“Moreover, the high luminosity of Miras, which is orders of magnitude greater than that of the Sun, makes it possible to observe these stars not only in the Milky Way but also in other nearby galaxies (e.g., M31 or the Magellanic Clouds). Studying the Mira variables may help to understand the structure and evolution of galaxies.”

This enhanced image shows the X-shaped distribution around the bulge based on data from the NASA space telescope WISE. Credit: NASA/JPL-Caltech/D. Lang

For their study, the team used 65,981 stars mapped by OGLE that fall into the category of Mira variables. They also considered the distance uncertainties by implementing the Bayesian Hierarchical Method (BHM), a statistical model where inferences are made about a larger population based on data from smaller samples (grouped hierarchically). From this, they were able to create a detailed 3D map of our galaxy composed of young and intermediate-age stellar populations. Their analysis provides independent evidence of an X-shaped bulge component and a flared disk.

“Based on the sample of 66,000 Mira variables, we measured and confirmed the angle of the Galactic bar (equal to ~20° to the Sun-Galactic center line-of-sight),” said Iwanek. “But more importantly, we showed that a [X-shaped] structure in the center of the Galaxy exists. The X-shape is an additional structure in the dense, central part of the Milky Way, the Galactic bulge, formed by two overlapping groups of stars. This structure is thought to be caused by the movements and interactions of stars within the bulge. It could be a common feature of barred spiral galaxies (similar to our Milky Way).”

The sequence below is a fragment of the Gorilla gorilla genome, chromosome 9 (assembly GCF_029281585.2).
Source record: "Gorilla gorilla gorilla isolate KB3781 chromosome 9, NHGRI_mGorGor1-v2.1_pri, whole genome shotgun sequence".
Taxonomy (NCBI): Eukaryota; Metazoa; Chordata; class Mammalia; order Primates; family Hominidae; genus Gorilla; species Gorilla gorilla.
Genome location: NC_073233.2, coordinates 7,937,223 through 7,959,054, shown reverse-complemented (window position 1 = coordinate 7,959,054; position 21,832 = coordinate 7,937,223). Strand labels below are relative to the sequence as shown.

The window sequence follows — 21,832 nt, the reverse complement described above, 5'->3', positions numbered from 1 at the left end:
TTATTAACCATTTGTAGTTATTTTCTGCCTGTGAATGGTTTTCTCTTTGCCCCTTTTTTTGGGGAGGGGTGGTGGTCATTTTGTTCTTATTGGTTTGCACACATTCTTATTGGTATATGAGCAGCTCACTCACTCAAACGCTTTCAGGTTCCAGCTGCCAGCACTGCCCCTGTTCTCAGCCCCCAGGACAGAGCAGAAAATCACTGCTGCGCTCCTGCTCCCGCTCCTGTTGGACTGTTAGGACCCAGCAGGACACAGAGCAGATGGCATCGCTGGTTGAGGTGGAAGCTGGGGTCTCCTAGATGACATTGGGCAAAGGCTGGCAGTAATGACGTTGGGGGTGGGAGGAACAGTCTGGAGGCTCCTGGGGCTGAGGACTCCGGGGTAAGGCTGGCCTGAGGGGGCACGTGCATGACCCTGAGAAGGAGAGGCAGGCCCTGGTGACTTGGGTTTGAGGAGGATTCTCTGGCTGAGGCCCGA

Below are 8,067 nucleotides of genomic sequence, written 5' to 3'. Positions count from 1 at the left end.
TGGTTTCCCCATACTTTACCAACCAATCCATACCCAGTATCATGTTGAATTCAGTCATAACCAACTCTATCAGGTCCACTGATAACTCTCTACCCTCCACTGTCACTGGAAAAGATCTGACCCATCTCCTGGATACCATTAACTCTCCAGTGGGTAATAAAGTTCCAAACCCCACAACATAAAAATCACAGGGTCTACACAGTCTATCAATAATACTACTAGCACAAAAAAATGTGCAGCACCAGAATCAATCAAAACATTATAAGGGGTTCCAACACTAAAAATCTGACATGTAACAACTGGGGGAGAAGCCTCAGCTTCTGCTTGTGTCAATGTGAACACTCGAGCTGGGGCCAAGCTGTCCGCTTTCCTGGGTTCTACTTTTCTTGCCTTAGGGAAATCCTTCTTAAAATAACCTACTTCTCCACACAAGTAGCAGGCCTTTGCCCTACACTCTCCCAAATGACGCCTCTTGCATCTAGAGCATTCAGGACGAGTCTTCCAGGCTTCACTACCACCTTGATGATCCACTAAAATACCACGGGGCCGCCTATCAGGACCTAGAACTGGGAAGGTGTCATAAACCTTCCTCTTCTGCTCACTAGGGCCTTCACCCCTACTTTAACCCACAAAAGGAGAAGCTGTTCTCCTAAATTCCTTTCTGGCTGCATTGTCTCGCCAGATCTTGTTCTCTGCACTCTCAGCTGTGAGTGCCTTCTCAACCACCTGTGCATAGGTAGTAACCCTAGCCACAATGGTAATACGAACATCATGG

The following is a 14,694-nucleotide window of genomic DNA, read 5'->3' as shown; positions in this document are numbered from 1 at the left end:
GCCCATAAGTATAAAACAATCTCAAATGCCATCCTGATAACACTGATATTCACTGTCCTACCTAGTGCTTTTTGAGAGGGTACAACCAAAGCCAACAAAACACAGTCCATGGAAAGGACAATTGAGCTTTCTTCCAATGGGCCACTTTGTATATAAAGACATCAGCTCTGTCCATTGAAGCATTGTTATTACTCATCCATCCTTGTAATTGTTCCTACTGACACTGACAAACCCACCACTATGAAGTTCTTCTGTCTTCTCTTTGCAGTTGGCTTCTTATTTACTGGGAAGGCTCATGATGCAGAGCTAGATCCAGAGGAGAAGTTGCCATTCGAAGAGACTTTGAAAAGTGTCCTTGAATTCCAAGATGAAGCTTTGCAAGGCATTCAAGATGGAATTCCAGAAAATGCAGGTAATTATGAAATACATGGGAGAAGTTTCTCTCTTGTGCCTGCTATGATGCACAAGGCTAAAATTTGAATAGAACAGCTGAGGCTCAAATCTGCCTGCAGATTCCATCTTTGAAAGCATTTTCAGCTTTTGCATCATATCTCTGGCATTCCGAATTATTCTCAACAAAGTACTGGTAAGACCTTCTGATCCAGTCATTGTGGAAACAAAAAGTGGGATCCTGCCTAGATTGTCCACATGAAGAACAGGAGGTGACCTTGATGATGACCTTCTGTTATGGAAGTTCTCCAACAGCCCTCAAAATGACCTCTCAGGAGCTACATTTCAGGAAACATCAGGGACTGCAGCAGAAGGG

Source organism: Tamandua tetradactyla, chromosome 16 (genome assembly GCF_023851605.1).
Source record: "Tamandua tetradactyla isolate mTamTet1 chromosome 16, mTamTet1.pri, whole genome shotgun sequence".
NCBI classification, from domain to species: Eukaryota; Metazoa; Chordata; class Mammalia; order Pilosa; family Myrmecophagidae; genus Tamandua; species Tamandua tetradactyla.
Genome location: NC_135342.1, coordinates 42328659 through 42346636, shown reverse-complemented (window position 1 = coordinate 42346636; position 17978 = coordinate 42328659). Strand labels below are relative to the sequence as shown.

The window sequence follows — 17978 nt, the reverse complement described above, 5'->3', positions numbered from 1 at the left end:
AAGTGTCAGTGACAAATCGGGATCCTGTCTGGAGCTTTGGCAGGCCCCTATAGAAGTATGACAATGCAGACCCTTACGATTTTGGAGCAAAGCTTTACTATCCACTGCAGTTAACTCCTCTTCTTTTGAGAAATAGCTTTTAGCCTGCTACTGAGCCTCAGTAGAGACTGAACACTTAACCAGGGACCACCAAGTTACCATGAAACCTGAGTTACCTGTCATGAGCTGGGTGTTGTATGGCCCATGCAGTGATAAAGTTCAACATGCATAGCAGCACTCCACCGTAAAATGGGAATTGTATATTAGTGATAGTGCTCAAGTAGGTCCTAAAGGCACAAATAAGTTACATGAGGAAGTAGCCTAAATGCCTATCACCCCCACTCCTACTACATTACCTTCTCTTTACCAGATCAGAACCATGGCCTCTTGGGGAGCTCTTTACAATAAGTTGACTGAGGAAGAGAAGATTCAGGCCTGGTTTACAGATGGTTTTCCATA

This study builds on previous work conducted by astronomers from the University of Warsaw, Ohio State University (OSU), and the University of Warwick (of which Iwanek was a co-author). For this study (released in 2019), Iwanek and his colleagues used data on Cepheid variable stars to create a 3D map of the Milky Way. This map revealed the structure of the Milky Way and allowed the team to constrain the warped nature of the Milky Way’s disk. As Iwanek explained:

“Classical Cepheids and Mira variables are stars from different populations. The former are young (approximately 100-200 million years old), while the latter are of intermediate age (between 3 and 9 billion years). This means that these stars form different structures in the Galaxy – the classical Cepheids are mainly observed in the spiral arms, while Miras are observed in the bulge and disk. In the latest research, we also used mid-infrared observations to precisely measure distances to the Mira stars, but this time we focused mainly on the Galactic center, where Miras predominate.”

This Hubble image shows RS Puppis, a type of variable star known as a Cepheid variable. Credit: NASA/ESA/H.Bond/STScI/AURA/PSU

The 3D map of the Milky Way from this latest study offers new clues about the structure of the Galactic Bulge, which could also help astronomers understand the structure of other barred spiral galaxies. As Iwanek emphasized, all 66,000 Miras variables were selected and classified from the OGLE survey “by hand.” In other words, the light curve of every star was examined by an experienced astronomer to determine if they were variable and what type they were. This, said Iwanek, presents opportunities for future surveys that rely on machine learning:

“Our huge collection of Mira variables, thanks to its purity and completeness, as well as the accurate and long-term OGLE light curves, can be used to train the machine learning algorithms for the automatic classification of variable stars in future sky surveys conducted with larger telescopes.”

Further Reading: arXiv